When you think of boats, you probably picture heavy, shiny metal or fiberglass crafts glinting in the summer sun. But there’s another type to consider: the inflatable boat.
The hallmark of the inflatable boat is the air-inflated tubes made of durable materials including PVC and Hypalon. These tubes, which increase in diameter for longer boats, provide tremendous buoyancy, allowing for more passengers than a fiberglass boat of the same size. Put everyone on one side in an inflatable boat and it stays balanced.
Added buoyancy gives inflatable boats a striking ability to handle bumpy seas in any type of waterway. And, thanks to their buoyancy, inflatable boats shine in shallow water.
What Floats Your Boat?
Inflatable boats feature either a pliable hull or hard hull. The pliable bottom ranges up to 10 or 12 feet The hard hull, referred to as a Rigid Inflatable Boat (RIB), is seen in boats 10 feet and longer, reaching nearly 30 feet for recreational models. RIBs feature either a fiberglass or an aluminum hull. Consider aluminum RIBs when your boating pursuits will be on lakes and rivers or waters with rocky bottoms and shores.
Get Up and Go
Most inflatable boats – whether RIB or pliable-hulled – are powered by a single outboard, but not all.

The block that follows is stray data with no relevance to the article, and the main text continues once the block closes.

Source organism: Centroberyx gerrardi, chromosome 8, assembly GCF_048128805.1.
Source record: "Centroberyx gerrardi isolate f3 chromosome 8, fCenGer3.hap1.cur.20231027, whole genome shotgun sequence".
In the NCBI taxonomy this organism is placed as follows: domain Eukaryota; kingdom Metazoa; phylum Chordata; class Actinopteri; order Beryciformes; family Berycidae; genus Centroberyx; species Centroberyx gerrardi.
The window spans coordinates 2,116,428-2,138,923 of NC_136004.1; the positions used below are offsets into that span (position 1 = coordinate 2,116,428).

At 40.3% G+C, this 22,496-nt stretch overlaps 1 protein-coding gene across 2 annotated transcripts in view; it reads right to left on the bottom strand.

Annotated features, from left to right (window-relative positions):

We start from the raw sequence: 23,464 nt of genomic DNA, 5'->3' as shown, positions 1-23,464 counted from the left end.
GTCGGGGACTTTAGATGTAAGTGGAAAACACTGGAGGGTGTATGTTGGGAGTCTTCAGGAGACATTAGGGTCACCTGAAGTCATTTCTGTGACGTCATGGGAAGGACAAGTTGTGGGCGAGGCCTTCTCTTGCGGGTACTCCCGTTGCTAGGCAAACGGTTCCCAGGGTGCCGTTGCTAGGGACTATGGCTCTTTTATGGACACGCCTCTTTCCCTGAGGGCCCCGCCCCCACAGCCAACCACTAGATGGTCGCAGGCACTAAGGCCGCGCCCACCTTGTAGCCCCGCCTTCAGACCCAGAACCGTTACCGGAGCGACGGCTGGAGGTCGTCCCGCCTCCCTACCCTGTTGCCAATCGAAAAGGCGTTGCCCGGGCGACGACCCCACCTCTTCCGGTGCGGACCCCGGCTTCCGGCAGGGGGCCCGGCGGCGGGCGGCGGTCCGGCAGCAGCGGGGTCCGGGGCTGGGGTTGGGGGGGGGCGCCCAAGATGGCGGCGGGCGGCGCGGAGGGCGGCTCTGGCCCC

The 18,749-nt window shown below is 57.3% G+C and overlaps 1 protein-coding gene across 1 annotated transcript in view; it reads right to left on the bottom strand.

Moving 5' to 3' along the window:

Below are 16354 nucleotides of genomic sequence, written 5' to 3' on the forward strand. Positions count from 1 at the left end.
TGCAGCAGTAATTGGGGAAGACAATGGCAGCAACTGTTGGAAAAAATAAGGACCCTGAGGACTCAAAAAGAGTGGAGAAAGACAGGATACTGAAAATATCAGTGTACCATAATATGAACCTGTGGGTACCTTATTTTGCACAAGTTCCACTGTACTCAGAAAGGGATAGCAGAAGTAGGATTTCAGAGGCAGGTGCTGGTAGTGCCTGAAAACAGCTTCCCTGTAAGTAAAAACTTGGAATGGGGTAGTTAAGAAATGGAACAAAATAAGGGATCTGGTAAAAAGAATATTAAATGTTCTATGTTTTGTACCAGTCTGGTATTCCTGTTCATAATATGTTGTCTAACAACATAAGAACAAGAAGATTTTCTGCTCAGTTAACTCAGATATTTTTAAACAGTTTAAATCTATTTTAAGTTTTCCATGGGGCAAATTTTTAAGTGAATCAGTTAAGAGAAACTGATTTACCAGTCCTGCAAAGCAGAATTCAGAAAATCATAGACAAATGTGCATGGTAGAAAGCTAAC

A variety of different power configurations are possible, including twin outboards for RIBs above 25 feet, gasoline- or diesel-powered stern drive as well as jet drive, which is ideal for shallow waters.
Big Things Come in Small Packages
An important benefit of the inflatable boat is its low weight. Low weight results in fuel savings on the water and on land when trailering. A lighter boat allows a smaller vehicle to tow the boat to your cabin. And storage couldn’t be easier. The tubes can be deflated and re-inflated easily, making it possible for you to store the inflatable in just a small garage when your boat is not in use.
On the Water
In the on-water ride department, inflatable boats typically feature hulls with sufficient deadrise (more vee shape) at the transom to handle bumpy conditions.
If your waterway is prone to big waves, consider a hull that also has plenty of vee near the bow. With more forward hull depth, the tubes will do a better job of knocking down the spray from the waves, keeping the cockpit and passengers dry.
And yes, today’s inflatables include an ever-expanding list of features and options like sturdy pylons for towing water-skiers and wakeboarders, live wells and storage for anglers, and racks that hold air tanks and gear for divers.